Throughout the years (even recently), director Francesco Rosi has often talked about Luchino Visconti, hailing him as a cornerstone of Italian cinema. Rosi was a student of Visconti, and assistant director of the ‘Salvatore Giuliano’ film with him has evidenced his affection for his mentor (with a dash of sarcasm) through his description of Visconti’s elegance:
“He wore that woolen beret from the Fifth Army that he would never take off. Even during the period that we passionately hated each other ― because he treated Franco Zeffirelli, myself, and many others so badly ― he would still wear that little hat, and it bothered me a little. He hated us, yet he always kept the hat on. However, still wearing that hat, he once slipped in the square and fell. Seeing him fall, Franco Zeffirelli and I said to one another: even jerks are not invincible.”
A man and an artist who created his “cult of form” with an unparalleled adherence to reality ― that of neorealism, of prosaicness, of the ordinary, of the ‘Obsession’ ― as much as with his own extravagance and decadence. Visconti’s formalism and aestheticism were not only a display of elegance and style but also something bigger; a universal idea that was blatant and unequivocal.
The “Red Count” (Visconti’s nickname) lived a life full of challenges (his populism, as we would call it today, did not lack an aristocratic vein), but he has always been able to overcome them through different forms of expression. In 1938, Luchino Visconti talked about himself:
“I have often been accused of excessive research into the minute details of scenography, furnishings, and costumes. It seems to me a false accusation because I believe you can never research enough.”
Magical French realism served as starting point of his career, followed by the great opera tradition (‘Senso’), the large-scale 1900’s novel (‘The Leopard’), and the extreme decadence of his last movies (‘The Damned’ being its controversial peak; ‘Ludwig’ its most majestic example).
Even though he knew they would not appear on-camera, Visconti demanded that the handkerchiefs and the linens placed in the drawers used in scenes for ‘The Leopard’ had to perfectly match the style of the era that the movie was set in. This is a legendary detail, repeatedly emphasized, that perfectly depicts the temper of a man who would not compromise.
“As elegant as he was in his thoughts, in his life, and in his work, I think that Luchino considered cruelty, more so than kindness, to be a worthy feature: negativity, in his double aspects of sadism and masochism, was elegant to him.”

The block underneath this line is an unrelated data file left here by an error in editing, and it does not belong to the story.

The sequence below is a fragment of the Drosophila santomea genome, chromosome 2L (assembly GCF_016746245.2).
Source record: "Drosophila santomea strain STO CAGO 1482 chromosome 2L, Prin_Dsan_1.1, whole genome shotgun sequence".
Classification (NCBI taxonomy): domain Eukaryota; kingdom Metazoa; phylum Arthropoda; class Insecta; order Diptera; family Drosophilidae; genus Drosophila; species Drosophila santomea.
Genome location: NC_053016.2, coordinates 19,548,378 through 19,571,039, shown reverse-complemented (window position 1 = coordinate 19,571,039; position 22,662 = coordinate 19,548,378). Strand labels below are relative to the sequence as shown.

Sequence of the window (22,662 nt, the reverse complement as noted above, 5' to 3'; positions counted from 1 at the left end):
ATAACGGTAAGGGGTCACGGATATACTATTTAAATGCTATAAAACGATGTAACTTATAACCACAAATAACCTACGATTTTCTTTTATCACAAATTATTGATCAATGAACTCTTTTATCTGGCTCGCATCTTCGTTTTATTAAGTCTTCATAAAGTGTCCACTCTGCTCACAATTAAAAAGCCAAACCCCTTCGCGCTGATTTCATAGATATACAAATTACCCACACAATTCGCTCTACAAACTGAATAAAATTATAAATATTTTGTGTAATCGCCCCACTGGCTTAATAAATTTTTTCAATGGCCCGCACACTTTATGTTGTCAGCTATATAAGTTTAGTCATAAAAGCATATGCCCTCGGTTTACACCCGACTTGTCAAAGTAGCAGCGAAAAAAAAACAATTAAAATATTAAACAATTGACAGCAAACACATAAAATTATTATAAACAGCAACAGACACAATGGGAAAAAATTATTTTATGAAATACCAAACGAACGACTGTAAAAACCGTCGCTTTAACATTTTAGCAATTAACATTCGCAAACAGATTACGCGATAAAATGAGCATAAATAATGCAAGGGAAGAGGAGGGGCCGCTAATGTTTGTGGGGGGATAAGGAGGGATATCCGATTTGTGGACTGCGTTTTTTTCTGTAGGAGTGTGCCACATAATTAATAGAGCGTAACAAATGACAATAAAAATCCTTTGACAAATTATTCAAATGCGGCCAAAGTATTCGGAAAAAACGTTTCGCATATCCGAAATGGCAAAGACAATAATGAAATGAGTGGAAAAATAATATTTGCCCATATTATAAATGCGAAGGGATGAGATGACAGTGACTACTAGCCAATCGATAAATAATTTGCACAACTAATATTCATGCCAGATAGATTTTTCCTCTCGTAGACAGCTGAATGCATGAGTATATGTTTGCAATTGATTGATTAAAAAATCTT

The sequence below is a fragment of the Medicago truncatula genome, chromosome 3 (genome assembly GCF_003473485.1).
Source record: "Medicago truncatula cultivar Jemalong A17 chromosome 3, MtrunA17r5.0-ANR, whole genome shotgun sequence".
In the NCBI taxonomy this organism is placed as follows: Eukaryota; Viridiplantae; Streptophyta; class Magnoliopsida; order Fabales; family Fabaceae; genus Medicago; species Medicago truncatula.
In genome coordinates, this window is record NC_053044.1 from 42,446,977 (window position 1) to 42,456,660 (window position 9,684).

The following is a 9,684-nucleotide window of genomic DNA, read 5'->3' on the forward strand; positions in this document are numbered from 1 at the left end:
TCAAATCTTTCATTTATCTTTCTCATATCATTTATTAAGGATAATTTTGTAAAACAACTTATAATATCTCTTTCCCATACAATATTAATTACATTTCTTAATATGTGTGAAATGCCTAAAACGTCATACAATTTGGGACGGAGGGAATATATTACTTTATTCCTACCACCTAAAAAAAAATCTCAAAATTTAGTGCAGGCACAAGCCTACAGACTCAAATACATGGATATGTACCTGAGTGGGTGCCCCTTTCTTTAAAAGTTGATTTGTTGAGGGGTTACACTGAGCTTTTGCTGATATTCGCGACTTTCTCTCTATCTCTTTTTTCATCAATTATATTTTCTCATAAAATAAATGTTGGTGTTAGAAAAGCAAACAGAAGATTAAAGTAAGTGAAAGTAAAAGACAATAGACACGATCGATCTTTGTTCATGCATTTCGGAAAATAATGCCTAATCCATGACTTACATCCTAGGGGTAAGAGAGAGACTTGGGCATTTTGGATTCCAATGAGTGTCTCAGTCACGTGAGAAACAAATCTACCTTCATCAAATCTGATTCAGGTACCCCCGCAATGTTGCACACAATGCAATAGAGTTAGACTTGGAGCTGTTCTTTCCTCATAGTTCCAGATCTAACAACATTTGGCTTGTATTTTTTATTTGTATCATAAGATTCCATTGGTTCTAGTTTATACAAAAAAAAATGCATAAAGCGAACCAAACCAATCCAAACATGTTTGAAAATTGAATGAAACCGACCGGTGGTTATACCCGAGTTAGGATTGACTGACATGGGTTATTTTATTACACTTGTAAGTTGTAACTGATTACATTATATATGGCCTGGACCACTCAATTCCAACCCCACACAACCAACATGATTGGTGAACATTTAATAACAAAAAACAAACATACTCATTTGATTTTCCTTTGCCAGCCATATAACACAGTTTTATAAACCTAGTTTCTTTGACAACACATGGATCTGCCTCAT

This is a quote from Claudia Cardinale, Visconti’s favorite muse (alongside actors Alain Delon and, even more so, Helmut Berger), who succeeded in intimately analyzing Luchino. He was her putative father, her mentor, her master, and ultimately, her lifetime friend.
Cardinale grasped Visconti’s ambivalence, his mystery, and the coexistence of both light and darkness within him, exposed and also counterposed in a very private and multi-faceted way. On one hand, he had an almost irreproachable pageantry, on which the actress of Sicilian descent repeatedly emphasized:
“He taught all of his colleagues, for example, how a director should dress on set to be both comfortable and visibly ‘special’ at the same time. I think I have never seen a man dressed so elegantly. Everything about him was superlatively classy.”
On the other hand, Cardinale recalls creativity being another element of Visconti’s personality; the lack of kindness the only common thread in all of his interactions with actors and subordinates.
“Visconti was generous, sensitive, polite and warm, but he was never ‘kind.’ Everything was evaluated according to the parameter of elegance. Kindness was not valuable according to him, only cruelty was. He could have fun with everyone, playing games of cat and mouse.”
Therefore, Visconti’s approach was not democratic when relating to the world or to people, when scrutinizing who was in front of him and the events around him. It does not come as a surprise then that the director’s aesthetic shifted to apocalyptic themes during the last years of his life and career: his sumptuous and sublime visual scenery was always stained with death, in an almost programmatic way.
The end of the aristocratic and cultured world embodied by the character “Aschenbach” in ‘Death in Venice’ is emblematic evidence in this respect. The film centers around an aesthete obsessed by ideals of beauty and the ideal beauty, by the abstraction of the senses (Mahler was also the name of the lieutenant in ‘Senso’). The movie comes to terms directly and movingly with the never-reconciled and lacerating homosexuality of the Milanese director.
Visconti, by virtue of his elegance, which was simultaneously before and deeply ensconced in his time, has been and remains even today an ideologically problematic, highly dense, and highly necessary director to analyse.
Visconti is not too popular, unfortunately, both in popular culture and in contemporary academic studies. However, he is able to touch upon the tender and still-existing contrasts, like gender, the passing-of-time, the acceptance of one’s own failures and of one’s most intimate petty acts.